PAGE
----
“We don’t want to just be part of a death toll: we want to keep working and keep living, to keep Mexican journalism alive,” says investigative journalist Anabel Hernández, who was driven to investigative work following the kidnapping and murder of her father in Mexico City in 2000. “I am scared for my life and for my children, but one of my greatest concerns is to lose the ability to do journalism, because if I couldn’t do journalism it would be another way to die.”

Author

Emma Goodman's picture

Emma Goodman

Date

2012-09-03 10:46

Former CEO of PPF Media and founder of the Nase Adresa project Roman Gallo told the World Editors Forum the hyperlocal news project covering four regions in the Czech Republic, which, before its recent closure, had been intended to expand to cover the whole country.

Nase Adresa, or 'our address,' consisted of three main directions of development including weekly newspapers, websites and coffeeshop-newsrooms, where journalists were entirely accessible to their audience. Community content collected there was a "basic building block" of the project, Gallo said.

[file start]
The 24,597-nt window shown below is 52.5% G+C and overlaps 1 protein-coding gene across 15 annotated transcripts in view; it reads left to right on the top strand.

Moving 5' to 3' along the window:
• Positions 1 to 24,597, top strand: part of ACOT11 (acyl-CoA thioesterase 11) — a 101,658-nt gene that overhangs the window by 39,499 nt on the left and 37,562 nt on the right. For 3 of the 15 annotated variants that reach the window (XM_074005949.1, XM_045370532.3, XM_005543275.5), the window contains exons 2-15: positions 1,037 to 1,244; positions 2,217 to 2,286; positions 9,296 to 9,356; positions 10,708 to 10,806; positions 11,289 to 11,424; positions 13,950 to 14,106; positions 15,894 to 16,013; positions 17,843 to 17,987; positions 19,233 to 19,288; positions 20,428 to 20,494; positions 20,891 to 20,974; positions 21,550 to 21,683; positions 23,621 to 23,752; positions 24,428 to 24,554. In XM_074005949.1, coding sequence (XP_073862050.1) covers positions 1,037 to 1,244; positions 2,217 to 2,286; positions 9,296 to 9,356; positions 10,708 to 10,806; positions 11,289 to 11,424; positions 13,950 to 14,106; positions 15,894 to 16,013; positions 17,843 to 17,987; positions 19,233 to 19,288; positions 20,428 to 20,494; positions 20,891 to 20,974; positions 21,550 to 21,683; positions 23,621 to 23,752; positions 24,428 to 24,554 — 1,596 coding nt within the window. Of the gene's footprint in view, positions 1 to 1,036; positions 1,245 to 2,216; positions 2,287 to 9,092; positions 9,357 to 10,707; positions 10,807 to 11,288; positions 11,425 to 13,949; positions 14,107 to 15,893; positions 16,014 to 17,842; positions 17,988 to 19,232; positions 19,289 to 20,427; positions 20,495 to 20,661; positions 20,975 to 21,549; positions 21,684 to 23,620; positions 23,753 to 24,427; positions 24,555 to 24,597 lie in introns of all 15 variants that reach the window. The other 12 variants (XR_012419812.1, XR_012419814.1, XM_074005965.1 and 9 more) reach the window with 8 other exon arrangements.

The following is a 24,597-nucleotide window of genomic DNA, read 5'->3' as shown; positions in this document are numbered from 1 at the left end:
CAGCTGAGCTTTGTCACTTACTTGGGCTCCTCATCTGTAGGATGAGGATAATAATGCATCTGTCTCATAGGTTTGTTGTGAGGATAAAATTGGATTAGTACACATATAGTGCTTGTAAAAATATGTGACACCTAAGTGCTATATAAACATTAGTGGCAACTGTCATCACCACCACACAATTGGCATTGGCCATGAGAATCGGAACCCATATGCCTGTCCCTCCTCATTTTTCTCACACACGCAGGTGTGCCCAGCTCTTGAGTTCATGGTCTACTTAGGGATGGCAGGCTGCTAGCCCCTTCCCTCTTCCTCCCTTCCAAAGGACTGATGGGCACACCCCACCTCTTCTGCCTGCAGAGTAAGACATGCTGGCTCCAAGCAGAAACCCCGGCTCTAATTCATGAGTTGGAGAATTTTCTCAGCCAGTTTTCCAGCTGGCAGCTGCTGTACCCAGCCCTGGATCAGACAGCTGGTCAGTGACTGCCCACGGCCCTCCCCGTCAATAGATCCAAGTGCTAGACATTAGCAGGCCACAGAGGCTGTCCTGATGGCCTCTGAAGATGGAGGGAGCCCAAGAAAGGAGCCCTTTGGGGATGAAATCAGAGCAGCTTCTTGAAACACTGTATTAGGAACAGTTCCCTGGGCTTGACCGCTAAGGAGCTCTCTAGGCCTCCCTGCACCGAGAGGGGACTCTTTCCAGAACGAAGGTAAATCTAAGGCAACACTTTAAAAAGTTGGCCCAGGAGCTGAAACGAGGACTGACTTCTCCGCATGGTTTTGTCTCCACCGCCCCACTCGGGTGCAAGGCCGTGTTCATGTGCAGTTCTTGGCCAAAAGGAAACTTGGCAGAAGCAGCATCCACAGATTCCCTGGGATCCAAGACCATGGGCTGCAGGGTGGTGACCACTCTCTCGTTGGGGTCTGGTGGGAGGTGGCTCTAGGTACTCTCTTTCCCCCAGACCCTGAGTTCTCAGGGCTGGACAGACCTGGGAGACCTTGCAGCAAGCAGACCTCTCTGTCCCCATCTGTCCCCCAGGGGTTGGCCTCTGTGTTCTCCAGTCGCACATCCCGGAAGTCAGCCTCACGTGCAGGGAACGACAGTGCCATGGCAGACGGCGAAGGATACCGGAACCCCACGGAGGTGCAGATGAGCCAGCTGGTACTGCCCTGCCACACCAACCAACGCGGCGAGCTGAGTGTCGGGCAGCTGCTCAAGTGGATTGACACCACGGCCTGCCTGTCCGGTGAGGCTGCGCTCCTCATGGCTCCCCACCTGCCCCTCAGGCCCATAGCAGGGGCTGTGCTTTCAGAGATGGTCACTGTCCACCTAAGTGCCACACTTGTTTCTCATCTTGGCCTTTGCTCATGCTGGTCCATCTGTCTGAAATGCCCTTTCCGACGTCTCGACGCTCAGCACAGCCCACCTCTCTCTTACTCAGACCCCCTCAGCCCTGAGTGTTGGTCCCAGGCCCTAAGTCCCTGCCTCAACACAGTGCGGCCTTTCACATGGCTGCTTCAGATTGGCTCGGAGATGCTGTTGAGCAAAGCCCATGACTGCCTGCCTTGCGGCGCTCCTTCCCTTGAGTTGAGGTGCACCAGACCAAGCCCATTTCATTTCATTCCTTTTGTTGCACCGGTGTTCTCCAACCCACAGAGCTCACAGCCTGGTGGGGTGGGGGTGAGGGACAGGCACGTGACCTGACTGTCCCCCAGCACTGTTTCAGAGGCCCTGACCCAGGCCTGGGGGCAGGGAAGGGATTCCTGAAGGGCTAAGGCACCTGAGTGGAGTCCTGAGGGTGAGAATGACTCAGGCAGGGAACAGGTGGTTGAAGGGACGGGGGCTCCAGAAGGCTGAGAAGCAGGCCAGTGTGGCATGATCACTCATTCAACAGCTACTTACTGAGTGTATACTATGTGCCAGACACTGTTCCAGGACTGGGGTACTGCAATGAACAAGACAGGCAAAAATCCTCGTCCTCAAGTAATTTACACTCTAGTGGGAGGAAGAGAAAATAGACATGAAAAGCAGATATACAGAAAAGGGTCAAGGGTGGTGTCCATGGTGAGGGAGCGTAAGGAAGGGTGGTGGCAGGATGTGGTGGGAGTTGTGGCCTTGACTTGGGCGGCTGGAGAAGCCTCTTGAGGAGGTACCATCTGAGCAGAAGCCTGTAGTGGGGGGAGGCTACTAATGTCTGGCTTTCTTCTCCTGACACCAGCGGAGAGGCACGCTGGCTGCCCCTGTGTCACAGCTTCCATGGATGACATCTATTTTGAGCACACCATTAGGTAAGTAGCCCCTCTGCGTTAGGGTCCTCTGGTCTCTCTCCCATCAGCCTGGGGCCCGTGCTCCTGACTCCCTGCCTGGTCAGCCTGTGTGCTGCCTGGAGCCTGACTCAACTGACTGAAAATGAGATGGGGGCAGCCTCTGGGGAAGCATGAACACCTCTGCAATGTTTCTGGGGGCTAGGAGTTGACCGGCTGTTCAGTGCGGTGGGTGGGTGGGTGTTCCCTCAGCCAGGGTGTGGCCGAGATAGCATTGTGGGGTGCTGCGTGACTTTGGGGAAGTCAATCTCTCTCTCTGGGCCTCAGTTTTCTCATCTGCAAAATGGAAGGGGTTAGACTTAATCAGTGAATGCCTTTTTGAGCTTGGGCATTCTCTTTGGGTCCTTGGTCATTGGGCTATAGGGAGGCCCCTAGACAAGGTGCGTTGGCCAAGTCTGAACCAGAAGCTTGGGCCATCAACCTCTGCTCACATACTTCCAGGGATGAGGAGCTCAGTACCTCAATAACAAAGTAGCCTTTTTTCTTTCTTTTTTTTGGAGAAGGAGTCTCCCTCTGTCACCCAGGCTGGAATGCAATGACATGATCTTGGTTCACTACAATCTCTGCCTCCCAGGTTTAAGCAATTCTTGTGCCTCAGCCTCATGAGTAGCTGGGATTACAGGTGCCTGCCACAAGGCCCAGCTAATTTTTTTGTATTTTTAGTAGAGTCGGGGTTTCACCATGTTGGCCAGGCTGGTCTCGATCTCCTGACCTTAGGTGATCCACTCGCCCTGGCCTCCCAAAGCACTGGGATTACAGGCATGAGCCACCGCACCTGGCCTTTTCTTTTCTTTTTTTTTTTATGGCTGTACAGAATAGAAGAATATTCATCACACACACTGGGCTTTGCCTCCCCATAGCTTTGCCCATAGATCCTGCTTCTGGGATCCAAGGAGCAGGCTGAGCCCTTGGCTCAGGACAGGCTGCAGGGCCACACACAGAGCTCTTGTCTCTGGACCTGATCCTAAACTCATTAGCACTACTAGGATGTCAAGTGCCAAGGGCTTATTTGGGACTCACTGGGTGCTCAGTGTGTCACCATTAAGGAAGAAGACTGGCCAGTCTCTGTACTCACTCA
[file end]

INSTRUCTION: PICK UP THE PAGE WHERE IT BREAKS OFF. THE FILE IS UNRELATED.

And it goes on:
According to Gallo's speech, there were three main motivations behind the news cafes: a place for the creation for community content, a marketing tool and a financial contribution to the project. "We planned 30 percent of content to be created by various communities or in cooperation with communities."

"After the unexpected closure of the project, of course I don't feel very positive, but I've learned a lot," Gallo noted. He emphasized the fact that some expectations, such as the idea that only local content will work, were proven right. "Our mistake was underestimating the complexity," he said, and they only partially reached their goal of having one local team with no walls between them.

Author

Kirill Artemenko

Date

2010-10-10 11:13